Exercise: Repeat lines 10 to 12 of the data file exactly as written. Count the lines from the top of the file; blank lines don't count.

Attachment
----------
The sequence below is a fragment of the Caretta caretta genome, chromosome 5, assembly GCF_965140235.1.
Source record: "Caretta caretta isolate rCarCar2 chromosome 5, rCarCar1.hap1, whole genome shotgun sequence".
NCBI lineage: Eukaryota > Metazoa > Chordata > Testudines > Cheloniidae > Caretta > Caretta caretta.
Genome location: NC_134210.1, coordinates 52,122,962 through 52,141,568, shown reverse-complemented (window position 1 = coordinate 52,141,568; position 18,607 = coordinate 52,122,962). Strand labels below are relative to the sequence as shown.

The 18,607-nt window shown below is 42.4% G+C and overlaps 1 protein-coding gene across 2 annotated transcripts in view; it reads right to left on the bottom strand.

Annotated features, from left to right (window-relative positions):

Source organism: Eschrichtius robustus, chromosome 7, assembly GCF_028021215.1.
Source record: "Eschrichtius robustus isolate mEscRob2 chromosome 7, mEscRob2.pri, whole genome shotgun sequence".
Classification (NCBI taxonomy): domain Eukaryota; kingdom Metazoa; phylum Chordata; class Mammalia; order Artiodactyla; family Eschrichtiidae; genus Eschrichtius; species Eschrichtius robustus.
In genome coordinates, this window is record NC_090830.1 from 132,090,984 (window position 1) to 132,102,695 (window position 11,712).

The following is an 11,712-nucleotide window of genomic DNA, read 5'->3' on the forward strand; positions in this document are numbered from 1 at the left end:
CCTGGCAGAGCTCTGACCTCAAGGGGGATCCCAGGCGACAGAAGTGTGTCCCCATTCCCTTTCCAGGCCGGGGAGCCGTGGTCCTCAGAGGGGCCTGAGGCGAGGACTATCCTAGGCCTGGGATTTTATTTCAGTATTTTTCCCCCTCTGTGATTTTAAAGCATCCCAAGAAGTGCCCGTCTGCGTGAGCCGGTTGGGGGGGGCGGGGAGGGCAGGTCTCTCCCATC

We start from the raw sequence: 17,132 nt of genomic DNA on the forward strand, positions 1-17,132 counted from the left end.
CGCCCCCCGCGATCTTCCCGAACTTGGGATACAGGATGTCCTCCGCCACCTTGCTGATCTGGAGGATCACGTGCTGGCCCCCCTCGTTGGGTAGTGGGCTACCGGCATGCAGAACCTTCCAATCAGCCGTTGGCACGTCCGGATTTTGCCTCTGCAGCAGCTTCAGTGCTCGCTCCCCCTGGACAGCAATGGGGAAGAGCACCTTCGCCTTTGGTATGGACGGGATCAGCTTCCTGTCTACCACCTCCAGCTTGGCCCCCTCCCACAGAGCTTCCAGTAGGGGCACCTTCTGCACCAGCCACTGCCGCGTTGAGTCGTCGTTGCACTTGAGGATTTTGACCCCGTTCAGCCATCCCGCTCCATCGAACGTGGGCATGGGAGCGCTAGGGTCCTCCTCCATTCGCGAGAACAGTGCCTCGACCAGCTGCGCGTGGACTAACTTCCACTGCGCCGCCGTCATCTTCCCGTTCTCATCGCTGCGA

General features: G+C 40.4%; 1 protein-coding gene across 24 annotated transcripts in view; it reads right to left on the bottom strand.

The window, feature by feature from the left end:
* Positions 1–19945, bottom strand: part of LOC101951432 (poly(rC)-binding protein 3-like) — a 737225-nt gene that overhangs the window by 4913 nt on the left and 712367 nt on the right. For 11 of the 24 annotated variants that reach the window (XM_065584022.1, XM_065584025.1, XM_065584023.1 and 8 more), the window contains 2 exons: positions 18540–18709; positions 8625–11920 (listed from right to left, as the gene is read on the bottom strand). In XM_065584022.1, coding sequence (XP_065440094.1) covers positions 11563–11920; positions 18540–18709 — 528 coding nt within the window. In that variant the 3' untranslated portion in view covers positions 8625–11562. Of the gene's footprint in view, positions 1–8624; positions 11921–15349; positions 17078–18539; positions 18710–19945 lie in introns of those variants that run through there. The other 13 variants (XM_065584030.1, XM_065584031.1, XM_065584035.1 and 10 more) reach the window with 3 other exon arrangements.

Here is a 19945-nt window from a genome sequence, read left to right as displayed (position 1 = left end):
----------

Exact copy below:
In genome coordinates, this window is record NC_090830.1 from 132,090,984 (window position 1) to 132,102,695 (window position 11,712).

The following is an 11,712-nucleotide window of genomic DNA, read 5'->3' on the forward strand; positions in this document are numbered from 1 at the left end:
CCTGGCAGAGCTCTGACCTCAAGGGGGATCCCAGGCGACAGAAGTGTGTCCCCATTCCCTTTCCAGGCCGGGGAGCCGTGGTCCTCAGAGGGGCCTGAGGCGAGGACTATCCTAGGCCTGGGATTTTATTTCAGTATTTTTCCCCCTCTGTGATTTTAAAGCATCCCAAGAAGTGCCCGTCTGCGTGAGCCGGTTGGGGGGGGCGGGGAGGGCAGGTCTCTCCCATC